Summary: A pilot program enacted by Congress went into effect last spring to protect whistleblowers who are working on federal grants. While it remains under the radar, this program is worth your review, as it not only imposes new substantive non-retaliation obligations on institutions of higher education, but also requires institutions to publish notices of the law to all employees working on federal grants.
The pilot program, which will remain in effect through January 2017, specifically prohibits any government contractors, subcontractors, or grantees from discharging, demoting, or otherwise engaging in any reprisals against an employee who, in good faith, reports what he or she believes is mismanagement of federal grant or contract funding, a danger to the public welfare, or a violation of law related to the administration of the grant. See 41 U.S.C. § 4712(a)(1).
Employees who claim to have been subjected to covered retaliation must “submit a complaint with the Inspector General of the executive agency involved.” See id. at § 4712(b). The Inspector General must then investigate the employee’s allegations, and may either order relief for the employee against the institution or deny relief. If the Inspector General denies relief, the employee may file a civil complaint in federal court, see id. at § 4712(c)(2), and available remedies include reinstatement, front and back pay, and attorneys fees and costs. See id. at § 4712(c)(1)(b).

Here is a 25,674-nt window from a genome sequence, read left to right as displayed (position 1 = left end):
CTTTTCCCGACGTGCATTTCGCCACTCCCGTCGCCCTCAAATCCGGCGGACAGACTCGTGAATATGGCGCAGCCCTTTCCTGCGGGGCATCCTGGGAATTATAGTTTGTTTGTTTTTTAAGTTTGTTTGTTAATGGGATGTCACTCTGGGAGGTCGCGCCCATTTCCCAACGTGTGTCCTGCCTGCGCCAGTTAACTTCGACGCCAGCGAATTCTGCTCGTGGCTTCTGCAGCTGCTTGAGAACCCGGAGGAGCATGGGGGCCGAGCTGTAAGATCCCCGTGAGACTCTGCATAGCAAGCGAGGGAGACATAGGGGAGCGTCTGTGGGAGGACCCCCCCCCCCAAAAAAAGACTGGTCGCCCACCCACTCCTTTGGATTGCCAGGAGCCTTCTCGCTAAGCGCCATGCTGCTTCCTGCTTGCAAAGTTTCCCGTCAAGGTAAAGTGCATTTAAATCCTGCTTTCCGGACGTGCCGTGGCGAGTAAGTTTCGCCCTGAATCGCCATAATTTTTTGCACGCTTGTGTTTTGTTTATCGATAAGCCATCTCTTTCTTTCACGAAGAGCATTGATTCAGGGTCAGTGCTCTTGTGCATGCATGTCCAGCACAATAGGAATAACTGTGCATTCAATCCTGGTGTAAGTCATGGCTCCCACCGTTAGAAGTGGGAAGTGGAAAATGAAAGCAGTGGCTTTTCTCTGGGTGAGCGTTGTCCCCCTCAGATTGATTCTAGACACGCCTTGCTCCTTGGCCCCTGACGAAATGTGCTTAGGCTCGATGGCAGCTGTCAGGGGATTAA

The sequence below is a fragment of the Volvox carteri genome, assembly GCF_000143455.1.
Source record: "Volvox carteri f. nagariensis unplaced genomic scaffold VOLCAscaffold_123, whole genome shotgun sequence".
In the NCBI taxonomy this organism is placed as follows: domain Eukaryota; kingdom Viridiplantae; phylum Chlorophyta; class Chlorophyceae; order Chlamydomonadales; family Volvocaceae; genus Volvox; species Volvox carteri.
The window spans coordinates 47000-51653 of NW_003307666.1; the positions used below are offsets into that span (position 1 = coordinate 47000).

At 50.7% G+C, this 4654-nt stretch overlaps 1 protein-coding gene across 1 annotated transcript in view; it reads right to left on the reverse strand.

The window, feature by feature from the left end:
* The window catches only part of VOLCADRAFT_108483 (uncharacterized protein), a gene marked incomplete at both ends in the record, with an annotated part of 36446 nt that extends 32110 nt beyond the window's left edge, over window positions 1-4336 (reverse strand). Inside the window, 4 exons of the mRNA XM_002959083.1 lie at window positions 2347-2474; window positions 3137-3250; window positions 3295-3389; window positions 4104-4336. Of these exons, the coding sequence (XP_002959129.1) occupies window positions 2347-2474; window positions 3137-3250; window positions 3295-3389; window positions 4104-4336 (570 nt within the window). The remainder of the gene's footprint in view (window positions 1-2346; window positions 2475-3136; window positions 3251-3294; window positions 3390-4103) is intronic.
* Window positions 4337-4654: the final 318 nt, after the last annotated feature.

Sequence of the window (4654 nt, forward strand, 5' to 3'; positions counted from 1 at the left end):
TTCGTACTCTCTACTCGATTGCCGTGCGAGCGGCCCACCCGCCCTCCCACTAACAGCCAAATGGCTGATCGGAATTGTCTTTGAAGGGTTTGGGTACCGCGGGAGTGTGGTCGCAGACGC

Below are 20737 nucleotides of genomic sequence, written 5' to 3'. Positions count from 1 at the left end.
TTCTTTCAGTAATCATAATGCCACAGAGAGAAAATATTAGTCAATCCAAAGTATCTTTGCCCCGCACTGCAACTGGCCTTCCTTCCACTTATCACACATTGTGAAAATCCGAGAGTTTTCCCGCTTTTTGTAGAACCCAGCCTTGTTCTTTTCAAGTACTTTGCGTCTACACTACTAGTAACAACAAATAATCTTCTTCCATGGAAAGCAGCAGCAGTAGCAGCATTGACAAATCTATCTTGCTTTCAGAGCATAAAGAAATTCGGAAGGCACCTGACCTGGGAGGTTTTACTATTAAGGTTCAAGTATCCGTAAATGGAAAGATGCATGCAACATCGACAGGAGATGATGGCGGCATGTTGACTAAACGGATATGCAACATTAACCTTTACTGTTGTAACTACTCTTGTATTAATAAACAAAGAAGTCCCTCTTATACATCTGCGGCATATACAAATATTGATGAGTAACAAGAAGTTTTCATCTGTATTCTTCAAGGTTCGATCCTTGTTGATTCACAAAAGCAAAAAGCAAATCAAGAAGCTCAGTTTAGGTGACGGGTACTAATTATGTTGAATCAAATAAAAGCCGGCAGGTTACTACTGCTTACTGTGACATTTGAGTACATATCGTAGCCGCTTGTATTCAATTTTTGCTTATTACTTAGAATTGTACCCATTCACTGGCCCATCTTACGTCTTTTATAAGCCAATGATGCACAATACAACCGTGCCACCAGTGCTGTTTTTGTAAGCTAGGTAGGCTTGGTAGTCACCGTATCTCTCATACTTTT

In addition to the substantive requirements and remedies discussed above, the statute also affirmatively mandates that “grantees. . . inform their employees in writing of the rights and remedies” available under the pilot program in “the predominant native language of the workforce.” See id. at § 4712(d).
If your institution receives federal grants but you have not yet adopted policies reflecting the terms of the pilot program or published a notice to your employees and contractors, we encourage you do so.